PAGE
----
Ziemann: The three A’s of allyship

Columnist Megan Ziemann shares her journey with allyship and combating performative activism in regards to the Black Lives Matter movement.

Megan Ziemann

During the first half of 2020, my Instagram feed has seen its fair share of trends. I remember the hopeful New Year’s posts at the beginning of the year, the “until tomorrow” cringy pictures back in March and the now-infamous black square in the beginning of June. 

The former two trends are completely normal. I posted a New Year’s picture in January back when I was still excited about 2020 (remember that?) and I am no stranger to a good Twitter meme. 

Humans are social beings, and we use social media to connect with one another, especially during difficult times. 

One thing that should never become a trend is the wrongful death of a Black individual. And there are far too many.

The problem with the black square trend was that a lot of white people thought a Blackout Tuesday post was enough. I can see their thought process: everyone else is doing it, so I should too! After all, I’m still being an activist right?

No. Posting a black square and doing nothing else after the fact is not activism. You’re not changing your behavior. You’re not recognizing your privilege. You’re not using your platform to amplify and spread Black voices.

You’re a performative activist.

Performative activism is a type of social justice movement that emphasizes the activist’s social capital more than the issue at hand. Most often, this occurs on social media like Twitter and Instagram. Performative activists may post hashtags, petitions or images relating to the important issue, but they fail to follow through and may “return to normal” too soon, hence my critique of the black square trend.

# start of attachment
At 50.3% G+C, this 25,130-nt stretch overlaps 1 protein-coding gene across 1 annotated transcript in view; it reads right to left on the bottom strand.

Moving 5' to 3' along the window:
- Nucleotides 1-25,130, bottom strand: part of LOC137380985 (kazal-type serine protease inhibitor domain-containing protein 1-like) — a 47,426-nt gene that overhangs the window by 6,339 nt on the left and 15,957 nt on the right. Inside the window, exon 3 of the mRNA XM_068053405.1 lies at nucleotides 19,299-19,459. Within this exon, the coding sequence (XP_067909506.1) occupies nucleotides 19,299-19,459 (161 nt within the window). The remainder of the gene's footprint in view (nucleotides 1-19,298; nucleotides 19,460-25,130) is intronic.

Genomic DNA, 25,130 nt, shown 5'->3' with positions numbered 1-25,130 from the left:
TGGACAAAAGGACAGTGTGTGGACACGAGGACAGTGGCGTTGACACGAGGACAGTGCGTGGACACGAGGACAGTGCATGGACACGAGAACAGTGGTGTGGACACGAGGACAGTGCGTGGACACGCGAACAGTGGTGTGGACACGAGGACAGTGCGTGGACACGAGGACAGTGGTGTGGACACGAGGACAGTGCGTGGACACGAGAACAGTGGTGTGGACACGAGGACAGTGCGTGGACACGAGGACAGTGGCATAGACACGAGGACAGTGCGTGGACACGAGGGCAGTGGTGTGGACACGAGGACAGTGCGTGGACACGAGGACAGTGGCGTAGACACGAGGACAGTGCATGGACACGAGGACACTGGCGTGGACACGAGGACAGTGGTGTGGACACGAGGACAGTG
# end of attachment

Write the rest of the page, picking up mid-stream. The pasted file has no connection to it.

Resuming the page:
Performative activism is the wrong way to ally. In fact, it isn’t allyship at all.

There is a right way to ally as a white person, however. I’ve had to navigate it over the past few months and it’s been difficult. I’ve had to examine myself and unlearn a lot of behaviors. 

But it’s possible. And you can do it.

I’ve broken down my journey into three points called the three A’s of allyship. By focusing on these three things, you can have a great start to understanding and participating in the Black Lives Matter movement as a white person.

The first A is accept. Now that Black folk are finally getting the platforms and voices they deserve, us white people are learning a lot. I’ve been unknowingly using racist phrases for a while because I was never taught the background behind them. By accepting our past mistakes and working to better ourselves, we as white people can become examples for others.

It’s unfortunate, but that particular relative on Facebook may not listen to a Black person. But they will listen to you, and that’s why we must also accept our privilege as white people, unlearn those racist things we’ve been taught and do our part to educate others.

The second A is act. We can’t just talk about making a change. We have to go out and do it. Protesting immediately comes to mind as a way to act, and if you can, do it! Bodies in the streets are visual proof your community demands change. I stay informed about protest efforts near me with Ames and Des Moines Black Lives Matter (@amesblm and @desmoinesblm respectively).

If you cannot protest, that is OK. Everyone has a different way of taking action, and there are other ways to make Black voices heard. I donate to food, supply and bail funds that service the communities near me. I share news stories about my community, and I use my privilege and influence to bring awareness to local injustices.

The final and most important A is amplify. White people have not had to endure hundreds of years of systemic racism. Black people have. It’s so important to make sure Black folk are heard and their stories are shared. A great way to amplify Black voices, especially on social media, is to highlight Black creators.

One of my favorite and most influential Black creators is Iowa State student Marie Beecham, the face behind the Instagram account @wastefreemarie. I started following Beecham a couple of years ago when she began her sustainable living journey. Recently, she began making content around racial justice as well as climate justice, and her graphics about white privilege, anti-racism and how to ally went viral. 

Now @wastefreemarie is more than 223,000 followers strong, and Beecham still takes time to make personal, meaningful content. Iowa State is lucky to have her. 

White people have a duty to aid the Black Lives Matter movement because all lives cannot matter until Black ones do. The next time you see an Instagram trend like the black square (and trust me, there will be more), take a second and think before you post. 

Each of us has a platform. Make sure yours is impactful.